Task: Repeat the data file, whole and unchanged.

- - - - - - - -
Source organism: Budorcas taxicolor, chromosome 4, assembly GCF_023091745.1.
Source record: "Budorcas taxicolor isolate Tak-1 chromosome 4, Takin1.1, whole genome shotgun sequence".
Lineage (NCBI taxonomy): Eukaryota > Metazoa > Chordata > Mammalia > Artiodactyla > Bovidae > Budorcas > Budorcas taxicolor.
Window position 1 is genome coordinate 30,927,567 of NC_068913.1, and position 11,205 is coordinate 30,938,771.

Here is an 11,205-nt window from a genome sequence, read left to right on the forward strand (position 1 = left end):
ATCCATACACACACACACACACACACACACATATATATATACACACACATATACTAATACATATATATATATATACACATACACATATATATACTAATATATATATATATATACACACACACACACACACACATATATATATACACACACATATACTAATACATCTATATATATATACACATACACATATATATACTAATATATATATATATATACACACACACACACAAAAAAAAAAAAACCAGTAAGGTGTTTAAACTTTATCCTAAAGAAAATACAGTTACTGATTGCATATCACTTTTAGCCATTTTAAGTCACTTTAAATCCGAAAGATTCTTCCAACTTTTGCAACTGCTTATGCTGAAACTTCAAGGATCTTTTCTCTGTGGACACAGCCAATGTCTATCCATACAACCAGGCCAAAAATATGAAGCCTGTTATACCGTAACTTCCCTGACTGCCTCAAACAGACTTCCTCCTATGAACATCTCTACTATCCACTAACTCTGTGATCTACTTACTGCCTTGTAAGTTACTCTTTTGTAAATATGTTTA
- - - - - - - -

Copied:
Source organism: Budorcas taxicolor, chromosome 4, assembly GCF_023091745.1.
Source record: "Budorcas taxicolor isolate Tak-1 chromosome 4, Takin1.1, whole genome shotgun sequence".
Lineage (NCBI taxonomy): Eukaryota > Metazoa > Chordata > Mammalia > Artiodactyla > Bovidae > Budorcas > Budorcas taxicolor.
Window position 1 is genome coordinate 30,927,567 of NC_068913.1, and position 11,205 is coordinate 30,938,771.

Here is an 11,205-nt window from a genome sequence, read left to right on the forward strand (position 1 = left end):
ATCCATACACACACACACACACACACACACATATATATATACACACACATATACTAATACATATATATATATATACACATACACATATATATACTAATATATATATATATATACACACACACACACACACACATATATATATACACACACATATACTAATACATCTATATATATATACACATACACATATATATACTAATATATATATATATATACACACACACACACAAAAAAAAAAAAACCAGTAAGGTGTTTAAACTTTATCCTAAAGAAAATACAGTTACTGATTGCATATCACTTTTAGCCATTTTAAGTCACTTTAAATCCGAAAGATTCTTCCAACTTTTGCAACTGCTTATGCTGAAACTTCAAGGATCTTTTCTCTGTGGACACAGCCAATGTCTATCCATACAACCAGGCCAAAAATATGAAGCCTGTTATACCGTAACTTCCCTGACTGCCTCAAACAGACTTCCTCCTATGAACATCTCTACTATCCACTAACTCTGTGATCTACTTACTGCCTTGTAAGTTACTCTTTTGTAAATATGTTTA